Shubhrata Das

Program Manager - Wipro Foundation

Shubhrata Das

Program Manager - Wipro Foundation


Having spent a couple of years as a teacher before moving on to do a Master’s degree in Education, my deep interest in Education, Sociology and Literacy pedagogy stemmed from questions that we grapple with everyday. I went on to work with the Education vertical at my current organisation that works on sustainability and education initiatives; beginning with spearheading a scholarships program for young women from disadvantaged backgrounds, to working on certain other education programs/projects partnering with civil society organisations. What has driven me all through these years is our work that is focused on trying to bring about small improvements while working on access to education and joining hands towards quality/systemic improvements in the education domain. The rich experience has enabled me not to look for solutions but small improvements in the current conditions in the sector.
My interests include Literacy, Early Childhood Education, Sociology and Philosophy of Education. Presentations include Work in literacy, Work in Education, and Sociology of Education (Class and Gender). Have spent hours doing read alouds for children from diverse backgrounds. Have also been instrumental in helping organise literacy events.

Learning to Read and Reading to Learn

The conversation would centre around literacy and learning. Given the theme, what is it that we would like to address and arrive at? By far one of the challenges the nations face is the shift in the conversation from mere ‘access to education’ to ‘quality’ of learning. In our scope of dialogue, we seek to understand and gain perspectives on literacy and literacy instruction within our spaces and contexts and more importantly concerning early childhood. It is accepted that the early childhood is a critical period of development and incredibly important in terms of educational outcomes, primarily literacy and language. The central aim that we would like to uphold is to enable students to use the requisite language skills and practices to participate meaningfully and in an empowered manner. Let’s hope to deliberate upon this idea as our central theme in literacy learning.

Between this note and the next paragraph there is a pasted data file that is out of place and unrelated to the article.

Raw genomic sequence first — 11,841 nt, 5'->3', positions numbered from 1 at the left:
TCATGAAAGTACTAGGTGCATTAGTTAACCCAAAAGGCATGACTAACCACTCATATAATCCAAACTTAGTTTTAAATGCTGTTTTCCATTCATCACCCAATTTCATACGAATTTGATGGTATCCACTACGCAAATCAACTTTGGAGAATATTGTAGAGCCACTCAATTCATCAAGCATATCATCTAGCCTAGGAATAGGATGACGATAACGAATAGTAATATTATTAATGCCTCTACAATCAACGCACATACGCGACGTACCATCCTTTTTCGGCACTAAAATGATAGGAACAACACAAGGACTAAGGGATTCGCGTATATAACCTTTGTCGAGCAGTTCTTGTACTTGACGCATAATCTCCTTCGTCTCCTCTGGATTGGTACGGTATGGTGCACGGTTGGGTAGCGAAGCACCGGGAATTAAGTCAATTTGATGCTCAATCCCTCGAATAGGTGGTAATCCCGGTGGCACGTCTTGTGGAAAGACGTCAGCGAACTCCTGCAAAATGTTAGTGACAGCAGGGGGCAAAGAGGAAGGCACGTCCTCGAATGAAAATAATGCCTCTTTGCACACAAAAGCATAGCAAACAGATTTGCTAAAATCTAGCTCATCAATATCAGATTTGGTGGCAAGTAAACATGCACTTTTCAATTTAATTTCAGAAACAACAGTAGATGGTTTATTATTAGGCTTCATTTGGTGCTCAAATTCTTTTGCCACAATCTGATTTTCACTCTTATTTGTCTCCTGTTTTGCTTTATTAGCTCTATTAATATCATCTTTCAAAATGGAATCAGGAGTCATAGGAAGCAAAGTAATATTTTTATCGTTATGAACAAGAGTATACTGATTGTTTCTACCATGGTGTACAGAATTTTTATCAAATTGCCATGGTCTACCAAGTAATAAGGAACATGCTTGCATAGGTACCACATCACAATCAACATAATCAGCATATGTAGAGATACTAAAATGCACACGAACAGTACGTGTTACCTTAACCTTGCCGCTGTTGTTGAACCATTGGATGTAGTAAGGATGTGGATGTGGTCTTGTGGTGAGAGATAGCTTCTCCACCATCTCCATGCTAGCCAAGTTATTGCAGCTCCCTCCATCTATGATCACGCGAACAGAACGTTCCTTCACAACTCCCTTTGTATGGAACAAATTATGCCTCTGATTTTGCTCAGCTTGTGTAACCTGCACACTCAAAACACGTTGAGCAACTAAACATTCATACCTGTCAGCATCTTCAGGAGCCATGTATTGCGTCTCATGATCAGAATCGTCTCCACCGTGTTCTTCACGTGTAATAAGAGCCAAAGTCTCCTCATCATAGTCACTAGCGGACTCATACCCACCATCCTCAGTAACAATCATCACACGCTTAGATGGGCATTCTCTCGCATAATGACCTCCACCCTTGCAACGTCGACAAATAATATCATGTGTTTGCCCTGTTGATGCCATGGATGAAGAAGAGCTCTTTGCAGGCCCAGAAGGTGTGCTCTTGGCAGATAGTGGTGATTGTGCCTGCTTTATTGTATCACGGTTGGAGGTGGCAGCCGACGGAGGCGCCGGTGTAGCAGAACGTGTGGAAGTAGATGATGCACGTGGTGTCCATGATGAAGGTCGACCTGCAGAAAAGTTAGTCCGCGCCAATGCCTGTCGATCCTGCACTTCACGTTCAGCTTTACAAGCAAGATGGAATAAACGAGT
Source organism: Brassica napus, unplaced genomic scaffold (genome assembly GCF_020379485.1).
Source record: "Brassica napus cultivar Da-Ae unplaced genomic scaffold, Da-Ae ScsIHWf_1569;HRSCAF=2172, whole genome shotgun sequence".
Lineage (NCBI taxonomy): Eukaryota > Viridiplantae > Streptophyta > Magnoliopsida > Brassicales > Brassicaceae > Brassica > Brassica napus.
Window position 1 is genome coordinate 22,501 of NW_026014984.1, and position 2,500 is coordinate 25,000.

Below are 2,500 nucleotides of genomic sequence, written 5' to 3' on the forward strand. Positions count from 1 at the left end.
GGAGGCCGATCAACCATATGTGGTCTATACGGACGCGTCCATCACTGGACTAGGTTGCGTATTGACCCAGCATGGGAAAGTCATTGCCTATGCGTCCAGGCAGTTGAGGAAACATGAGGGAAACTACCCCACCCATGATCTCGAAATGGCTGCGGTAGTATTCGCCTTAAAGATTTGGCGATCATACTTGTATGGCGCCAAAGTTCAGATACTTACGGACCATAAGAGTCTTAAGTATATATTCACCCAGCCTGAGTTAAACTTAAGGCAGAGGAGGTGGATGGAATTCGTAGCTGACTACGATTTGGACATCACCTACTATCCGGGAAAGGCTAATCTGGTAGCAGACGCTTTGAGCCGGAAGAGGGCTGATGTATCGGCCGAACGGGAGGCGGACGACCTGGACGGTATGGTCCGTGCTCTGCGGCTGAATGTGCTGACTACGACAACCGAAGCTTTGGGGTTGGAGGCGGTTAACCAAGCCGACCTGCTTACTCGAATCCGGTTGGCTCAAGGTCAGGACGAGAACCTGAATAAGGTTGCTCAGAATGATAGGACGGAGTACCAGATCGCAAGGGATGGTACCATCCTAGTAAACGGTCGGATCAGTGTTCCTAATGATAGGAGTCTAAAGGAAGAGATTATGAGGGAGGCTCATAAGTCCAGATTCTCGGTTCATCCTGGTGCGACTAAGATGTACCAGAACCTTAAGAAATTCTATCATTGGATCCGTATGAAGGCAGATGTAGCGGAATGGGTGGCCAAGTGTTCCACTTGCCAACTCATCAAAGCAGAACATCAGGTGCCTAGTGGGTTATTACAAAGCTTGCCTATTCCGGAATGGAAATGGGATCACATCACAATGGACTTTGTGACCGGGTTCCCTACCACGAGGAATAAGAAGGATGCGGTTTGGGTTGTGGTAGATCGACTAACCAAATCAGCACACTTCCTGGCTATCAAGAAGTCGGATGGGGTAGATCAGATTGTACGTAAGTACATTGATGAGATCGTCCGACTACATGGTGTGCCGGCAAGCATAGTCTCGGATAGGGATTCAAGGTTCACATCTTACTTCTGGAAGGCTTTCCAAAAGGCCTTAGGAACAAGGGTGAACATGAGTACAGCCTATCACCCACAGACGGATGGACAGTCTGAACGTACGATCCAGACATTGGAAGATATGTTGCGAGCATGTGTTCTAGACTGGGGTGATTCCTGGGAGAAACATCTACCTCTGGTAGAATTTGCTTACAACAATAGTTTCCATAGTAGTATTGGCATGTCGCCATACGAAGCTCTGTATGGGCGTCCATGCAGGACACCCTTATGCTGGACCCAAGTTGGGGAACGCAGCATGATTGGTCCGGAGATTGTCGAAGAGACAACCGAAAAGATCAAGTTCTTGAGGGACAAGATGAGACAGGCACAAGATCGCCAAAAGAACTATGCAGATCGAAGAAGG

That children struggle to read and write in most parts of the world, is fairly well known, and the Indian context is no different. Year on year, annual reports paint a dismal picture on the status of our children’s reading and writing competencies. Practitioners, policy makers and educators are grappling with complex landscapes marked with rich linguistic diversity yet powerful socio-economic divides, poorly functioning education systems, less than adequate teacher education programs, and the rest. How then do we create a literate world?